Sasikumar has built a brand for himself over the past 5 years with movies which are primarily rural family dramas with violence, friendship and good dialogues aiding their cause. He has a big following in the B and C centers and there are some fans in such markets that vouch by his movies.
In Bramman, he turns a city slicker by sporting trendy T shirts, attractive shoes, shades and stylish jeans. The trademark beard is still there though. He has earnestly attempted the brand of romance and dance that some of the current lot of heroes specialize in, and fails miserably. He neither has the moves nor the grace and his exercises at wooing the heroine and dancing with her and other dancers in foreign locales, turn out to be a farce.
The actual plot of the movie is pretty interesting as Sasikumar operates a theater very passionately and intends to keep it afloat, come what may, even as audience numbers start dwindling at his hall. In the second half, as he soldiers on to save his theater, he chances upon an offer to direct a film based on his own story.
There is also a sub-plot involving Sasi’s close childhood friend who is now a big director. Sasi actually comes to Chennai to tell his friend about their beloved theater and somehow save it with his help. But his friend turns out to be a perfect opportunist and the rest of the movie is about what happens to the theater and whether the estranged childhood friends reunite.
The female interest in the movie, Lavanya Tripathi, is a damp squib and doesn’t get much to do other than visiting foreign locales for the song sequences. Her love track with Sasi early in the movie is boring and in the second half, she is the ‘damsel in distress’ as she is caught between the two friends.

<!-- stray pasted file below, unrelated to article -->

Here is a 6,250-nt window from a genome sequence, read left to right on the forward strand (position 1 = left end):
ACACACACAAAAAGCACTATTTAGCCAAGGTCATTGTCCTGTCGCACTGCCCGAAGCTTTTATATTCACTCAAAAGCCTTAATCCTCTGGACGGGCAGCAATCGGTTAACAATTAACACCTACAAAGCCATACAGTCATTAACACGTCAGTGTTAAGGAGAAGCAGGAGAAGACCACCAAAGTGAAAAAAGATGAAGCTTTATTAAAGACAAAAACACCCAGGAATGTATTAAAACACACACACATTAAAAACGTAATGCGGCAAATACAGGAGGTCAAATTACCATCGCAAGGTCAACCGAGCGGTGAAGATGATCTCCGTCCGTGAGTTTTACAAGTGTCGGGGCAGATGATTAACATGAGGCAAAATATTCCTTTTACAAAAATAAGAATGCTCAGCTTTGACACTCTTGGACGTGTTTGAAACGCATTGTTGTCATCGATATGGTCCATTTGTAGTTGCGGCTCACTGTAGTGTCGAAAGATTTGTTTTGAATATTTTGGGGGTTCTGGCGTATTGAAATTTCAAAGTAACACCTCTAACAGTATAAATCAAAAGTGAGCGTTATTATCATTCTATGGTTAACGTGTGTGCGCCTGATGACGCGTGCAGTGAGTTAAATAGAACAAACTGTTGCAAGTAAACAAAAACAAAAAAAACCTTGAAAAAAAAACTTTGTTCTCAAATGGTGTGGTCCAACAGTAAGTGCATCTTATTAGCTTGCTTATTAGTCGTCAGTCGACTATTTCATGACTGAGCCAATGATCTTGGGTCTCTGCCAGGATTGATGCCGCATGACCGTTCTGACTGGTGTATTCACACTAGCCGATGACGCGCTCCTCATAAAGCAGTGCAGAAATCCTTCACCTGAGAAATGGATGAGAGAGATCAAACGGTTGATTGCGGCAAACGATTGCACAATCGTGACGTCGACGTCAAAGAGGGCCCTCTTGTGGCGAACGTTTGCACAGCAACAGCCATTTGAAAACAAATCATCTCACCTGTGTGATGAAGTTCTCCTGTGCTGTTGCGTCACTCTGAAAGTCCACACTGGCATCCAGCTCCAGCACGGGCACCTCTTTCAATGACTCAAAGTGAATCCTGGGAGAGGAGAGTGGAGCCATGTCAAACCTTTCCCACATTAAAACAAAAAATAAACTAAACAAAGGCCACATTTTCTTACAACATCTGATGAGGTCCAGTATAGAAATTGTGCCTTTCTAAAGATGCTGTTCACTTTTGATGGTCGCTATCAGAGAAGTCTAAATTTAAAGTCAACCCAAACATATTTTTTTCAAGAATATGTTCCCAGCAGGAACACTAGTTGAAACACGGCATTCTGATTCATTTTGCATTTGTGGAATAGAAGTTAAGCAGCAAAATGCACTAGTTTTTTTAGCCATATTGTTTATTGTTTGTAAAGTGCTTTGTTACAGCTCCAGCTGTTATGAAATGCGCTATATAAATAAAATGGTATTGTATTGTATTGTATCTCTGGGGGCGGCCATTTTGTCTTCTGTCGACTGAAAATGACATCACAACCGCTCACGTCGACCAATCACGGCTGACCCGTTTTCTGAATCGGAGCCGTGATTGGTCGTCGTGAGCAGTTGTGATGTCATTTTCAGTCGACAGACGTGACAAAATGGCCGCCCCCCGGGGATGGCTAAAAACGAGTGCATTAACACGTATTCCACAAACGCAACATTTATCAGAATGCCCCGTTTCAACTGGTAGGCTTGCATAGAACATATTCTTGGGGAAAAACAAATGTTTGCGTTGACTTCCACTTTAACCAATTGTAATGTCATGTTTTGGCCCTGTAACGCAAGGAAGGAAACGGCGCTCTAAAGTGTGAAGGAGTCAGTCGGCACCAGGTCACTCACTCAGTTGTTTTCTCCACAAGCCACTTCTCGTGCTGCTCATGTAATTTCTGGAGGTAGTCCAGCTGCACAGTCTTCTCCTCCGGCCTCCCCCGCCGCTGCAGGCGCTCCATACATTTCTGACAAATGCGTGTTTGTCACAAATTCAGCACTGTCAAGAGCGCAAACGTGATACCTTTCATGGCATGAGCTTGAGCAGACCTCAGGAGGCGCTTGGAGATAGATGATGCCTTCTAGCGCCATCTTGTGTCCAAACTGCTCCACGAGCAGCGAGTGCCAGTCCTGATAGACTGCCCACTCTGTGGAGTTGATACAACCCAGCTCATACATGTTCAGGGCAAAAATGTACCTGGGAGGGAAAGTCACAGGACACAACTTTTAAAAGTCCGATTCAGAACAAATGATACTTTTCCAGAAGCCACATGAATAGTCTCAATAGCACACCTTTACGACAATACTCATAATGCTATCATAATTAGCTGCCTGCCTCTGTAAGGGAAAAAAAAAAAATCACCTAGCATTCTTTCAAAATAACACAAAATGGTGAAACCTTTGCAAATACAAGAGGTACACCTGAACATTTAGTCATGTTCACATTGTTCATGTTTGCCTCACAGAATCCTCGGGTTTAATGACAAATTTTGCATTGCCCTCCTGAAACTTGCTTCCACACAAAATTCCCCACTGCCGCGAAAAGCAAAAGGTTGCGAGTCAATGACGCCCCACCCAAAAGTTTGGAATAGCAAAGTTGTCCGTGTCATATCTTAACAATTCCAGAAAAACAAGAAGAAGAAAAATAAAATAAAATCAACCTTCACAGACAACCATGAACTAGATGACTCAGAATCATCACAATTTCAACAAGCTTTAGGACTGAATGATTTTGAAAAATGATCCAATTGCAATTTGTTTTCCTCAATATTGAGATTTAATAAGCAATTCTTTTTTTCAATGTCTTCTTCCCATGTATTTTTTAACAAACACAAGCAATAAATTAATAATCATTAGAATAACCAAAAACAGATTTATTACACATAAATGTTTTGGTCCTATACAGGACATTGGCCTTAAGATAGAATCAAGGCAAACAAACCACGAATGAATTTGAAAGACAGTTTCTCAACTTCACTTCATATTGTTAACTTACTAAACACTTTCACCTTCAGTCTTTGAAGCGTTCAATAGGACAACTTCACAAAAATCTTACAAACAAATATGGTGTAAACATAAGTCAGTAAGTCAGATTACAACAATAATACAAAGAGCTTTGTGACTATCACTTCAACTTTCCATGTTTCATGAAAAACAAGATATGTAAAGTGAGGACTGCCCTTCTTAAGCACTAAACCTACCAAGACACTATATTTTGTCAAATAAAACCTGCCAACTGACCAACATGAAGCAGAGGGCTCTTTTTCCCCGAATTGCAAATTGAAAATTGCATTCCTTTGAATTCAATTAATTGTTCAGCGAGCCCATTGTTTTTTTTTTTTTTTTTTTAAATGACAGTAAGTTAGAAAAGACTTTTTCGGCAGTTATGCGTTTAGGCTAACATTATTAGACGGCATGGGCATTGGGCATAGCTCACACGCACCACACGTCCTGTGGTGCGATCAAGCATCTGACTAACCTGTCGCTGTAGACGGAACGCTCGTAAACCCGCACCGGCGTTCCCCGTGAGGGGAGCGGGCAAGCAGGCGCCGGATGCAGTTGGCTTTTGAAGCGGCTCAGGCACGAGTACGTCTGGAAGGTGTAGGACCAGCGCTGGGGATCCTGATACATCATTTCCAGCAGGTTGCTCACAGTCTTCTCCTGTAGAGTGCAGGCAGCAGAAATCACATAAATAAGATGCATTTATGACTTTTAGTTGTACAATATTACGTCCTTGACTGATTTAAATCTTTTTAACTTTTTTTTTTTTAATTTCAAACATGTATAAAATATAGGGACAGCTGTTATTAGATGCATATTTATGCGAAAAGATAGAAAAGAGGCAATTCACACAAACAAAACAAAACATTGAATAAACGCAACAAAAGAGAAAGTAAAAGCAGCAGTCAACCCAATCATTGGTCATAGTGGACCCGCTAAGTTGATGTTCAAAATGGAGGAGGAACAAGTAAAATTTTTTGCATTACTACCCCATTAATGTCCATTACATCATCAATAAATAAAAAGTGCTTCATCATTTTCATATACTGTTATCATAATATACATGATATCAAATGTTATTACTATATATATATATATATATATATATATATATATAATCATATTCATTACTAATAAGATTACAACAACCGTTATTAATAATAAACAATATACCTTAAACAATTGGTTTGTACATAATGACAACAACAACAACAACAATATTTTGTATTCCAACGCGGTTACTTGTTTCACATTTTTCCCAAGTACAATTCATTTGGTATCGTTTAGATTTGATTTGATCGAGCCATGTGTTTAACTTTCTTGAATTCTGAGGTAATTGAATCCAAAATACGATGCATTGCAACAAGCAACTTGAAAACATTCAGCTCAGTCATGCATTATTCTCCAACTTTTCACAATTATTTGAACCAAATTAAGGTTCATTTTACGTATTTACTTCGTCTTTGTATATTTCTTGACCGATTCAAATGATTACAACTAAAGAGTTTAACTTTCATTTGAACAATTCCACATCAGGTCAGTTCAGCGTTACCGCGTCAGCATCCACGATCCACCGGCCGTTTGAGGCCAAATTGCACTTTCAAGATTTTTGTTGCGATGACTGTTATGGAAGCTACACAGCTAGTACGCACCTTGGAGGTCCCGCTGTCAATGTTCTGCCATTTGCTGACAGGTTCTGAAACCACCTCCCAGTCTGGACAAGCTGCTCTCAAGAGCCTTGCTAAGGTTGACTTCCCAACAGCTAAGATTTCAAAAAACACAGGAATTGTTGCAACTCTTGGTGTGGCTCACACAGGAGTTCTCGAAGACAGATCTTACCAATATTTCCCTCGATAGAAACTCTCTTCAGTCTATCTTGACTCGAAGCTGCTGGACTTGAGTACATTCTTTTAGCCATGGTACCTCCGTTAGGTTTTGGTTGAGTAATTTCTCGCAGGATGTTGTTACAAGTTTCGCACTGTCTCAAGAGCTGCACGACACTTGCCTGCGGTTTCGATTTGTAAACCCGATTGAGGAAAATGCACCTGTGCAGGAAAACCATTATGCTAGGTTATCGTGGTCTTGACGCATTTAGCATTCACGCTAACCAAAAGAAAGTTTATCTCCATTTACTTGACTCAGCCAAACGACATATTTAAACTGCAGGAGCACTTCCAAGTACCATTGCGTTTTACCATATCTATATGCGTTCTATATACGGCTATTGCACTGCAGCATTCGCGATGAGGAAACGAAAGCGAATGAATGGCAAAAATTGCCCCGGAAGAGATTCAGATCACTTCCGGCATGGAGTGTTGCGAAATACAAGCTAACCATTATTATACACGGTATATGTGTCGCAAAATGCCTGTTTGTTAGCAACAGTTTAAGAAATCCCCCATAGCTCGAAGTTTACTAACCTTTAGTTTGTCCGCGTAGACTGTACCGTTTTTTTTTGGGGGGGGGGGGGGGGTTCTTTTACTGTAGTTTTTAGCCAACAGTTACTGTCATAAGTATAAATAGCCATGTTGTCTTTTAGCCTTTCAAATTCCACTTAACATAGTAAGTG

The so-called commercial elements in the movie actually kill the movie as the song sequences, the forced fight scenes and the typical Sasikumar friendship and sister sentiments are stale. For how long will Sasi ride on such friendship dialogs and play the selfless friend who is ready to do anything for the sake of his buddies?
The cute Malavika Menon’s role is disappointingly weird and in the end, she gets a clichéd sentiment scene with Sasi and it’s a yawn. Santhanam and Soori take care of the comedy segments in the movie and audiences are actually tuned nowadays to laugh whenever Santhanam appears on screen. Soori as an aspiring filmmaker makes a few comments on the state of the industry and his role is passable. Naveen Chandra as the friend turned big director, is another average actor who occupies the screen.
Devi Sri Prasad’s music for the movie is so stereotyped and dated. The composer doesn’t seem to have any idea of pushing the limits and coming up with something new. Whenever the songs pop up on screen, the audience just rushes out of the hall to the loo or canteen. DSP’s re-recording is typically mushy for the sentiment scenes.
Movies generally based on the cinema industry have a sentiment of bombing and Bramman is bound to continue that trend. With such forced commercial elements, even the interesting core idea seems a wasted effort.
Bramman is a big reality check for actor Sasikumar and a disastrous debut for director Socrates. The audience’s reaction when the movie neared its cliched finale and when it finally came to an end, said enough.view less